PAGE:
Last week I titled my weekly essay on Spain "Spain: Macrosociology of an economic crisis", but I got so caught up in the economic details I never got to the concept of "macrosociology." That's what can happen when I write a headline before I write the essay. By "macrosociology" I mean the sociology of a whole society, not just its economic or justice system, or its problems of urbanization, or its demographic changes, or its religious and other ideological conflicts, or its narrative and musical traditions, but all of these (at least) and how they relate to one another. What I meant to imply by that headline last week was that, to properly understand Spain's current economic problems, we need to understand many other things about Spain, because the peculiarities of its economic crisis cannot be explained by economists alone.
I consider economics to be a specialization within the broader field of sociology, as cardiology within medicine. We need those specialists, but they need us generalists to understand why the systems they focus on don't always function the same way. The bursting of the housing bubble and "sub-prime mortgages" in the U.S. has hurt everywhere, but in different ways in the U.S. and Canada, Germany, Ireland, Greece, or Spain, because social context of political and social pressures, cultural traditions toward spending and consuming, in each of those countries limits what spculators and finance institutions and governments and businesses can do.
In Spain the rapid growth and sudden collapse of an economy overly dependent on the construction industry was facilitated by the weakness of institutional controls over conflict of interest (local city councils in cahoots with and on the take from developers to privatize everything that could yield a profit) and the continuing polarization of the society between rich opportunists, convinced that they deserve every penny that they can steal, and a much larger but more poorly organized segment maintaining collective, communal values. And this polarization and this institutional weakness are both aftermaths of the still-unresolved conflicts, which began before and have continued long since the open war of 1936-39.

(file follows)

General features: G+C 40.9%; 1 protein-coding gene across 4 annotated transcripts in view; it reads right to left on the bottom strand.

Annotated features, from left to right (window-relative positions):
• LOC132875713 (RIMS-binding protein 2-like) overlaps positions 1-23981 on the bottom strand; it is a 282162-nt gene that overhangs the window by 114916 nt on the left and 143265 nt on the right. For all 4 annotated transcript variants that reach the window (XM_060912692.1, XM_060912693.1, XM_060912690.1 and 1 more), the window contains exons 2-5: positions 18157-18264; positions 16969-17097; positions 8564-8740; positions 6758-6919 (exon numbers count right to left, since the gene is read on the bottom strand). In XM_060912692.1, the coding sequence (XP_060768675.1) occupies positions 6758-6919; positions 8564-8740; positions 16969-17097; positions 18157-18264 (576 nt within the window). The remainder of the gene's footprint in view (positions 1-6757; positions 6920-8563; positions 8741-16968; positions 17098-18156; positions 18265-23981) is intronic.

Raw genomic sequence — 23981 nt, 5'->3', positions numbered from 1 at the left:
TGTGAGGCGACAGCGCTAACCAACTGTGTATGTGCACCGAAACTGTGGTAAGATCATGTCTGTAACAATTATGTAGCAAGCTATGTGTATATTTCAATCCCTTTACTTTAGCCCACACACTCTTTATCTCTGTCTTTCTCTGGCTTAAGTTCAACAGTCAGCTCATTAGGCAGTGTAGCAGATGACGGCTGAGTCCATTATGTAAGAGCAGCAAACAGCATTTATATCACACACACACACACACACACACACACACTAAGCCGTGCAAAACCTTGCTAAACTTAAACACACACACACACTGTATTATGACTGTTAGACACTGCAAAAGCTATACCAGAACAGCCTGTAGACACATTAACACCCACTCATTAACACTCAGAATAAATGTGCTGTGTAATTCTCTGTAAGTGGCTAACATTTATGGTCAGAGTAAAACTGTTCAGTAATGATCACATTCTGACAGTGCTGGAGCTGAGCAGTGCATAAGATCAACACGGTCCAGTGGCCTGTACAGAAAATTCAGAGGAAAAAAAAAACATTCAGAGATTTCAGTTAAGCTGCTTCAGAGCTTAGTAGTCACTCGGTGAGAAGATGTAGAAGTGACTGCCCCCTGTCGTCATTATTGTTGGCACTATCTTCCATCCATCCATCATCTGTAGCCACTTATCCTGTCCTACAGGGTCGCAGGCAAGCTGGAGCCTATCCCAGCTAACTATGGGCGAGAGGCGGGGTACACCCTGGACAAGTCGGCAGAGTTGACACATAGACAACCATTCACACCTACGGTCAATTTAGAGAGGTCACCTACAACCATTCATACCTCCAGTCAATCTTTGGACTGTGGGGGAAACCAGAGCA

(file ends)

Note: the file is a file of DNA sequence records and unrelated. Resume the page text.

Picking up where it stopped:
The furious campaign to silence Spain's best-known, most admired and most aggressive defender of institutional justice, Baltasar Garzón, is evidence that the hostilities continue. The charges are so absurd, and the accusers uncredible, that respected jurists defending human rights around the world find it hard to believe that Garzón, whom they look to as a leader in their struggle, should be put on trial. But the reasons have become obvious: Garzón's investigations of wrong-doing of the Franco years are intolerable to all those judges who were sworn in at that time or by judges of that era; his investigations in the past of illegal police actions by the Socialist government of Felipe González lost him the support of many of the old Socialists; his discovery of deep and extensive corruption by the right-wing Popular Party has turned the many powerful PP regional political bosses and national deputies (members of parliament) into a lobby to destroy him; and a lot lawyers and judges hate him out of jealousy, because he is so famous and so popular abroad.
And there is another peculiarly Spanish sociological phenomenon: The judicial system is almost entirely corrupted by partisan politics, with judges named not by merit or popular election but by bartering among the politicized judges associations. Thus the judges who have admitted what should have been inadmissible charges, including some that had already been thrown out by earlier courts, are all those who have a grudge against this man.
Something good may come out of this horror, though. The campaign of accusations against Garzón -- that he sinned by daring to investigate human rights violations under Franco, that he ordered phone tapping in the corruption cases, and that he solicited money from the Santander Bank in exchange for dismissing a case against the bank president -- is so absurd that it is bringing to light the far wider corruption of the whole judicial system. We hope Garzón survives, but if his judicial enemies succeed (or even if they don't), they will be the laughing stock of the civilized world, and maybe some serious institutional reform of the system can get underway in this country.